Clarified Auditing Standards: Audits of Group Financial Statements – Part 1by
AU-C Section 600, Special Considerationsâ€”Audits of Group Financial Statements (Including the Work of Component Auditors), was effective, along with other clarified auditing standards, for periods ending after Dec. 15, 2012. This standard applies to audit engagements for group financial statements (previously addressed as consolidated financial statements); in particular, when part of the work is performed by auditors other than the principal auditor. It also applies when one engagement team performs the group and component audits, except for the sections applicable to component auditors.
In this standard, the previous term â€œprincipal auditorâ€ is referred to as the group engagement partner, group engagement team, or auditor of the group financial statements. The group engagement team's degree of involvement with and supervision of the component auditor is more clearly defined than in previous standards. In essence, the group auditor is responsible for directing, supervising, performing, and reporting on the group audit. The group engagement team may choose to take responsibility for the component auditor's work or refer to their reports in the group audit report.
This multipart article presents a summary of the typical procedures and activities for an audit engagement with the requirements of AU-C Section 600, interfaced into applicable sections of the article. Part 1 will begin with a discussion of pre-engagement planning activities.
The following terms are important for understanding this standard:
Component. An entity or business activity required by the applicable financial reporting framework to be included in the group financial statements.
Component auditor. An auditor who audits the financial information of a component.
Component materiality. The materiality levels for a component entity that is determined by the group engagement team.
Group. The financial information of all components forms a group.
Group audit opinion. The opinion expressed by a group auditor on the group financial statements.
Group engagement partner. The partner or other person in the group audit firm who is responsible for the group audit engagement performance and the report on the group financial statements.
Group engagement team. All partners and engagement personnel who establish the overall group audit strategy, communicate with component auditors, perform work on the consolidation process, and evaluate the conclusions drawn from the audit evidence.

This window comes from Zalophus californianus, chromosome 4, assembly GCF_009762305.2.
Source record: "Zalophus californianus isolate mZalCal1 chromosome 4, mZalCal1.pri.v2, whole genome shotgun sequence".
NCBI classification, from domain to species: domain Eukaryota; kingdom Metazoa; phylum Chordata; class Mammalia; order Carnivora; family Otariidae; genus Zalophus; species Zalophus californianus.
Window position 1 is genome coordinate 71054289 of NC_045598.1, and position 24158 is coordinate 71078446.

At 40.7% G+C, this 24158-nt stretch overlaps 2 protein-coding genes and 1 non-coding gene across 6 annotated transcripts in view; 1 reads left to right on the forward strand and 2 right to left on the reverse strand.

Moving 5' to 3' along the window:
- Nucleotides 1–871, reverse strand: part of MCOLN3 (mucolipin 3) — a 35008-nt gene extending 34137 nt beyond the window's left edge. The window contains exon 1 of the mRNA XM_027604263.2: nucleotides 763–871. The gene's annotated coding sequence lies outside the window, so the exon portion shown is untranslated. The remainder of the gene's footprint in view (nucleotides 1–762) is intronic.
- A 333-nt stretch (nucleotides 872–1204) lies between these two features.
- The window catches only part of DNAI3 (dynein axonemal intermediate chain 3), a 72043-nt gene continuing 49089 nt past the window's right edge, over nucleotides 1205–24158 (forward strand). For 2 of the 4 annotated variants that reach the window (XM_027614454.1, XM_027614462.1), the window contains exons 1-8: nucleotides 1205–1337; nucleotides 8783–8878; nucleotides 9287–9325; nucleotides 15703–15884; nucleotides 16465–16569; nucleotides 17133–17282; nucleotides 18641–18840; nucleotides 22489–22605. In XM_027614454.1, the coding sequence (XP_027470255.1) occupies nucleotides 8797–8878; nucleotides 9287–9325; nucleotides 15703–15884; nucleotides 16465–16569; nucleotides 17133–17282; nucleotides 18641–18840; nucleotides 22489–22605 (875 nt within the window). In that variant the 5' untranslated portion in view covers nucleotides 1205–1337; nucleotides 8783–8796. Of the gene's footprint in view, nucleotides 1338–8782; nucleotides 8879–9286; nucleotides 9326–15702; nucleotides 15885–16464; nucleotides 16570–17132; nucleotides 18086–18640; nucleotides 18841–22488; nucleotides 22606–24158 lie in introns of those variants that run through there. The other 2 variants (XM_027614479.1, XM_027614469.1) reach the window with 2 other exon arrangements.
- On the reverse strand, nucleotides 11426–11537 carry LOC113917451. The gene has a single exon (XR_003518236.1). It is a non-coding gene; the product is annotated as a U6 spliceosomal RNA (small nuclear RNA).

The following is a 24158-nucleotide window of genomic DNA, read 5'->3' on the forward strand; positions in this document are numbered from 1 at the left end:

Group-wide controls. Internal controls designed, implemented, and maintained by group management personnel over group financial reporting.
Significant component. A component that is financially significant to the group or that is likely to include significant risks of material misstatement in the group financial statements.
Basic Group Audit Preplanning Procedures
The following are four basic group audit preplanning procedures under the standard:
1. Determine significant components. A significant component is a component identified by the group engagement team that has individual financial significance to the group, or that because of its nature or risks, may cause significant risks of material misstatement of the group financial statements. An illustration of the determination process will be included in another part of this article.
2. Determine work to be performed for significant and other components.
3. Obtain an understanding of component auditors, including:
- Component auditor's compliance with independence standards and professional competence.
- The involvement of the group engagement team in the component auditor's work.
- Any regulatory environment requirements regarding auditor oversight for components.
4. Determine any additional sources of risk of misstatements in group financial statements, such as:
- Risks related to the nature, size, and complexity of the group entity.
- Risks related to the consolidation process for group financial statements.
Other pre-engagement planning procedures will be discussed in part 2 of this article.
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